Since there are at least three good reasons for running a current account deficit, there are also at least three good reasons for running a surplus, and we can imagine an efficient state of affairs where the countries of the world are never in "balance," where balance is a state where the current account surplus is zero in all countries. Just as with particular households, where there is an ebb and flow to borrowing and lending and the quantity of debt over the household's lifetime that allows it to deal with fluctuations in income and investment opportunities, so it is with countries. What are Treasury Secretary Tim and the IMF all wrought-up about then? Possibly what they have in mind is that current account surpluses and deficits appear to be quite persistent. For example, the United States has run a current account deficit for most of the period since the early 1980s. Possibly the holders of the debt of deficit countries will ultimately come to doubt that these countries are capable of paying off their current stock of debt (as has already happened to some countries), and creditors will demand high premia to lend to these countries or well cease lending entirely.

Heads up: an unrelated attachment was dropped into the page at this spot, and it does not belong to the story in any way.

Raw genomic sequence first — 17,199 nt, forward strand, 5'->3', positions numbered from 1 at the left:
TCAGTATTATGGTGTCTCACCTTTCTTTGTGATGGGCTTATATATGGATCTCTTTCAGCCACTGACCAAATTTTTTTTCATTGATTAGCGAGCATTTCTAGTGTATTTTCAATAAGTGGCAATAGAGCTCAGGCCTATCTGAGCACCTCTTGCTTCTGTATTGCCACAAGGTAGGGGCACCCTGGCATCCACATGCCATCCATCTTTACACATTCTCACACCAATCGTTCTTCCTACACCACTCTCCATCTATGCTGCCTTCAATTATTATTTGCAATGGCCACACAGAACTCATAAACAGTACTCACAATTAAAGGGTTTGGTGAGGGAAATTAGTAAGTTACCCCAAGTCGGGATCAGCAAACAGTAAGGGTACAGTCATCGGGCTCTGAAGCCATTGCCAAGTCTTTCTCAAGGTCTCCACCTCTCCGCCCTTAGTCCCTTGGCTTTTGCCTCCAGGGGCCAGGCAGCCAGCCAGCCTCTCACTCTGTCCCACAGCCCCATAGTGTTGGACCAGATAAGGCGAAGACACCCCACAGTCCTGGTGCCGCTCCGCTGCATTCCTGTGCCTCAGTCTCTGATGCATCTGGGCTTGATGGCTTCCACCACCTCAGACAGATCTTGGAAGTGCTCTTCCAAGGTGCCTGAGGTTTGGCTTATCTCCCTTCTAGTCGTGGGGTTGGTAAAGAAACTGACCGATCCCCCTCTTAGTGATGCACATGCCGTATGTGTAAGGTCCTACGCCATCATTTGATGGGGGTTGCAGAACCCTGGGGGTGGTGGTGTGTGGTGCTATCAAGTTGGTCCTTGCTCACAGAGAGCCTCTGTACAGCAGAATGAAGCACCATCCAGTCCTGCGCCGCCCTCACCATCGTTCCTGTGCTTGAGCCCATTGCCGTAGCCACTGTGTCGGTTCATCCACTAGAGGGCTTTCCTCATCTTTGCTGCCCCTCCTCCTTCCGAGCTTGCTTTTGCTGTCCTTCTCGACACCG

If this is the case, the "imbalance" problem solves itself, through the actions of international lenders. But maybe this solution is too costly. Sovereign debt problems (as in the recent case with Greece) develop suddenly, and entail potentially severe short-term disruptions. Another potentially less costly approach for a country that is having trouble servicing its debt is to implicitly default. This can be accomplished through monetary expansion. An easy monetary policy increases domestic prices, thus reducing the real value of the government's debt in terms of domestic goods, and the exchange rate tends to depreciate. No matter what foreign governments do, the deficit country's debt is worth less in terms of foreign goods as well. Of course the long-term cost of implicit default is that international lenders will now trust you less - keep inflating away your debt, and you pay a high premium on world credit markets, so there is really no easy way out.